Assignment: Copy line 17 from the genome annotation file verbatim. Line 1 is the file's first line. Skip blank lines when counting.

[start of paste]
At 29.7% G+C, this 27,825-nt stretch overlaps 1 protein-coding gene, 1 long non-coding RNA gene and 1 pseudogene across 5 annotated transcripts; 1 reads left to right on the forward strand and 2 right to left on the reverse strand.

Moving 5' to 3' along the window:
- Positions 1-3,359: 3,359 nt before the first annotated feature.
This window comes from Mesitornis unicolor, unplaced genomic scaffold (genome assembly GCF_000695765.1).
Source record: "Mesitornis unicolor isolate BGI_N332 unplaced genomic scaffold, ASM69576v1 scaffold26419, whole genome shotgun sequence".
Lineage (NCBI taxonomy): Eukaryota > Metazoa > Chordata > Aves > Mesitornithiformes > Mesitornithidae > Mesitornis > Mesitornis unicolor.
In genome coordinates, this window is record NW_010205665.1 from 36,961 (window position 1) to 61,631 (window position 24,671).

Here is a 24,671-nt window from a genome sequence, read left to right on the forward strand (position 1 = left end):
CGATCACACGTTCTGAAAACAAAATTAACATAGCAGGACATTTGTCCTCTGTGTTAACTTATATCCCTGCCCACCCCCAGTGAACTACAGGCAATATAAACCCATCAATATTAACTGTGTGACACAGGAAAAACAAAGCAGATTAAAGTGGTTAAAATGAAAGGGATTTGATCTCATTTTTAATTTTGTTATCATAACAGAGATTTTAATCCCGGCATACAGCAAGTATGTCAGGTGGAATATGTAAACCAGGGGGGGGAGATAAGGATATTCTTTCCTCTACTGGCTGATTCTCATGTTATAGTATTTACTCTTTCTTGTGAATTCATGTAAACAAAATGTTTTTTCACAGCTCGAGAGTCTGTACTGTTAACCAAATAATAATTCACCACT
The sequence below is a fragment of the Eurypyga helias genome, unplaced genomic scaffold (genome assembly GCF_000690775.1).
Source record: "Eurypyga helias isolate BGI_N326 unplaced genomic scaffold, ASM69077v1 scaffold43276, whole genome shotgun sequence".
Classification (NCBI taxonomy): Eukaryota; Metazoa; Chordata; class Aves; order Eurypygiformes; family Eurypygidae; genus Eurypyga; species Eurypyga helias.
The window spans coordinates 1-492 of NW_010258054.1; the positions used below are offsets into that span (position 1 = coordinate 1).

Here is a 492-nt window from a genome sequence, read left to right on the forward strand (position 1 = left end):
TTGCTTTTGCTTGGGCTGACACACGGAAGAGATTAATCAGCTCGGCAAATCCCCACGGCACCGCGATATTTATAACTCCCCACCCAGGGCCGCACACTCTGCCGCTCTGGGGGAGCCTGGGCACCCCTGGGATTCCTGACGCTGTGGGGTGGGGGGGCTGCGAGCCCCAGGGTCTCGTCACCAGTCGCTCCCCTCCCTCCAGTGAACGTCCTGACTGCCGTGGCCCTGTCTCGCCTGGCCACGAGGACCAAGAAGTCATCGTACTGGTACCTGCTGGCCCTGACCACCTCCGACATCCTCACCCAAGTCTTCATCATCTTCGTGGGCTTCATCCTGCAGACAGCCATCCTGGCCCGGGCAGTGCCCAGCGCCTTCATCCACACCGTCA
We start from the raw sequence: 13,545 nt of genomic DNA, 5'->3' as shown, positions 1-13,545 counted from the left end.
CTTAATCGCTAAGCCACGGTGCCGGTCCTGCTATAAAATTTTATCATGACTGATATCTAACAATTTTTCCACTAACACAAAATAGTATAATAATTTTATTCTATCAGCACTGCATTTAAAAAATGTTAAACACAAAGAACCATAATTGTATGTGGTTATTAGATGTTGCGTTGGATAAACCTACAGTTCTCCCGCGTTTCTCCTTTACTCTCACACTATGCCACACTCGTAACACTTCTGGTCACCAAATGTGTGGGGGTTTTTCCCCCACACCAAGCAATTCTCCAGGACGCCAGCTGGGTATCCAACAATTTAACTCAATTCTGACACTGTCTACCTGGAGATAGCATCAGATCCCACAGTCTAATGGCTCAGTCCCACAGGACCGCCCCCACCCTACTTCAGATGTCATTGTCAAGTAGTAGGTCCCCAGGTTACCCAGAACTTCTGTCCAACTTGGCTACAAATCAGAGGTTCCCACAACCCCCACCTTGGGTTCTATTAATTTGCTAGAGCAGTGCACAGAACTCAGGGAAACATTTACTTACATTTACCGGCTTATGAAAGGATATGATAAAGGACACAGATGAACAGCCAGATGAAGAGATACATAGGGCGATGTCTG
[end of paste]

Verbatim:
CTTAATCGCTAAGCCACGGTGCCGGTCCTGCTATAAAATTTTATCATGACTGATATCTAACAATTTTTCCACTAACACAAAATAGTATAATAATTTTATTCTATCAGCACTGCATTTAAAAAATGTTAAACACAAAGAACCATAATTGTATGTGGTTATTAGATGTTGCGTTGGATAAACCTACAGTTCTCCCGCGTTTCTCCTTTACTCTCACACTATGCCACACTCGTAACACTTCTGGTCACCAAATGTGTGGGGGTTTTTCCCCCACACCAAGCAATTCTCCAGGACGCCAGCTGGGTATCCAACAATTTAACTCAATTCTGACACTGTCTACCTGGAGATAGCATCAGATCCCACAGTCTAATGGCTCAGTCCCACAGGACCGCCCCCACCCTACTTCAGATGTCATTGTCAAGTAGTAGGTCCCCAGGTTACCCAGAACTTCTGTCCAACTTGGCTACAAATCAGAGGTTCCCACAACCCCCACCTTGGGTTCTATTAATTTGCTAGAGCAGTGCACAGAACTCAGGGAAACATTTACTTACATTTACCGGCTTATGAAAGGATATGATAAAGGACACAGATGAACAGCCAGATGAAGAGATACATAGGGCGATGTCTG